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Thursday, May 26, 2016

What to Do When a Robot Is the Guilty Party | MIT Technology Review

"The Obama administration is vowing not to get left behind in the rush to artificial intelligence, but determining how to regulate it isn’t easy." writes Mark E. Harris, an award-winning freelance journalist.


Should the government regulate artificial intelligence? That was the central question of the first White House workshop on the legal and governance implications of AI, held in Seattle on Tuesday.

“We are observing issues around AI and machine learning popping up all over the government,” said Ed Felten, White House deputy chief technology officer. “We are nowhere near the point of broadly regulating AI … but the challenge is how to ensure AI remains safe, controllable, and predictable as it gets smarter.”

One of the key aims of the workshop, said one of its organizers, University of Washington law professor Ryan Calo, was to help the public understand where the technology is now and where it’s headed. “The idea is not for the government to step in and regulate AI but rather to use its many other levers, like coördination among the agencies and procurement power,” he said. Attendees included technology entrepreneurs, academics, and members of the public.

Oren Etzioni, CEO of the Allen Institute for Artificial Intelligence, left, speaks with attendees at the White House workshop on artificial intelligence.

In a keynote speech, Oren Etzioni, CEO of the Allen Institute for Artificial Intelligence, noted that we are still in the Dark Ages of machine learning, with AI systems that generally only work well on well-structured problems like board games and highway driving. He championed a collaborative approach where AI can help humans to become safer and more efficient. “Hospital errors are the third-leading cause of death in the U.S.,” he said. “AI can help here. Every year, people are dying because we’re not using AI properly in hospitals.”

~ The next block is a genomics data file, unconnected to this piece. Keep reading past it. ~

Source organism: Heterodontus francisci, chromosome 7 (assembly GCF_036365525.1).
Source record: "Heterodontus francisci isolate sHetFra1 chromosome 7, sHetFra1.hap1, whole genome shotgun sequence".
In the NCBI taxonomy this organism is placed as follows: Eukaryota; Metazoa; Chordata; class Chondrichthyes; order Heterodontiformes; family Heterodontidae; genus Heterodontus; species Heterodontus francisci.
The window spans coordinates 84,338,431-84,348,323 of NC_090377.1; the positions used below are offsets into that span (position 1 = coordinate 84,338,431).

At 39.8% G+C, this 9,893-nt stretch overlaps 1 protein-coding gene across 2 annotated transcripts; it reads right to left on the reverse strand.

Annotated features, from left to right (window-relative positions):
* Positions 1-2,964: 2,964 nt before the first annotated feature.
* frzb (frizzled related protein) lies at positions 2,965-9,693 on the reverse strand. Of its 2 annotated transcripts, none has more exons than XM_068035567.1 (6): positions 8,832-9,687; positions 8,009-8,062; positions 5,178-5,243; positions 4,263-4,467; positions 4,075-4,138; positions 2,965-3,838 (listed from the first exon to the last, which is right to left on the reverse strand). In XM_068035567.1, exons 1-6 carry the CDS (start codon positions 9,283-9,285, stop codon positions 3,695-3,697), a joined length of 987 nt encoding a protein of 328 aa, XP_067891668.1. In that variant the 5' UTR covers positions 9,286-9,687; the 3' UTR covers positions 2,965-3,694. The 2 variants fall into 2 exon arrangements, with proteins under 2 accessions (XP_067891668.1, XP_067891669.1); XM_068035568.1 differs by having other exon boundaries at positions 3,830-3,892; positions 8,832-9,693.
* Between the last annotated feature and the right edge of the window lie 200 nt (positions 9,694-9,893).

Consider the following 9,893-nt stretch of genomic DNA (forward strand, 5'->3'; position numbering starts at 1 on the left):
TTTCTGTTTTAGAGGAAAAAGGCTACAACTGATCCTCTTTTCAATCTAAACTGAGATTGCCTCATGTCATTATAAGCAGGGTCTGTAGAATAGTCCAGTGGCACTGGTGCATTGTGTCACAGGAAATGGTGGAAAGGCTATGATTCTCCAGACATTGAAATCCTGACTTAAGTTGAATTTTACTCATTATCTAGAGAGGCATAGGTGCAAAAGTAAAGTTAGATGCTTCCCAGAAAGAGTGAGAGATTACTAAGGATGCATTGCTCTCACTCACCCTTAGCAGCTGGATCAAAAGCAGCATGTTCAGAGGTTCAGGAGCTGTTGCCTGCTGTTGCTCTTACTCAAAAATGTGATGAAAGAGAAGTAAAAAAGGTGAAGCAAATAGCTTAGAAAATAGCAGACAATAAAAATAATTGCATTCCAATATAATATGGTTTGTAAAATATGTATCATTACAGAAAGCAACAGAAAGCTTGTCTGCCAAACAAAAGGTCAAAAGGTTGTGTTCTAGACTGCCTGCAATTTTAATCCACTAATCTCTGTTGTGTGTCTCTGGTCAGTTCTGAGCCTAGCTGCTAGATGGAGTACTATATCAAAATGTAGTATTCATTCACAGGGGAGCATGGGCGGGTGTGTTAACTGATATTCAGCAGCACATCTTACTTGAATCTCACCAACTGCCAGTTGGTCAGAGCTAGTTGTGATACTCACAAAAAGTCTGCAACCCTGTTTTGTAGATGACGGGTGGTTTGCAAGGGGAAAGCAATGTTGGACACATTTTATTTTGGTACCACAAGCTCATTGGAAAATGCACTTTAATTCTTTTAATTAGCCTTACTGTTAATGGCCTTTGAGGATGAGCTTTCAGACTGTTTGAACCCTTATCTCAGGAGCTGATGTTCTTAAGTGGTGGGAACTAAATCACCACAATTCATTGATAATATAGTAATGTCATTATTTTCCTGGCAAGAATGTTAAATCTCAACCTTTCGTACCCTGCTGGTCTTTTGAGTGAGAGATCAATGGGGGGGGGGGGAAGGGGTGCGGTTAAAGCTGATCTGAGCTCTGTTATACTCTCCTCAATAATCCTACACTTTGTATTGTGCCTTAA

Nevertheless, Etzioni considers it far too early to talk about regulating AI: “Deep learning is still 99 percent human work and human ingenuity. ‘My robot did it’ is not an excuse. We have to take responsibility for what our robots, AI, and algorithms do.”

A panel on “artificial wisdom” focused on when these human-AI interactions go wrong, such as the case of an algorithm designed to predict future criminal offenders that appears to be racially biased. “The problem is not about the AI agents themselves, it’s about humans using technological tools to oppress other humans in finance, criminal justice, and education,” said Jack Balkin of Yale Law School.

Several academics supported the idea of an “information fiduciary”: giving people who collect big data and use AI the legal duties of good faith and trustworthiness. For example, technologists might be held responsible if they use poor quality data to train AI systems, or fossilize prejudices based on race, age, or gender into the algorithms they design.
Nevertheless, Etzioni considers it far too early to talk about regulating AI: “Deep learning is still 99 percent human work and human ingenuity. ‘My robot did it’ is not an excuse. We have to take responsibility for what our robots, AI, and algorithms do.”

A panel on “artificial wisdom” focused on when these human-AI interactions go wrong, such as the case of an algorithm designed to predict future criminal offenders that appears to be racially biased. “The problem is not about the AI agents themselves, it’s about humans using technological tools to oppress other humans in finance, criminal justice, and education,” said Jack Balkin of Yale Law School.

Several academics supported the idea of an “information fiduciary”: giving people who collect big data and use AI the legal duties of good faith and trustworthiness. For example, technologists might be held responsible if they use poor quality data to train AI systems, or fossilize prejudices based on race, age, or gender into the algorithms they design.
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Source: MIT Technology Review


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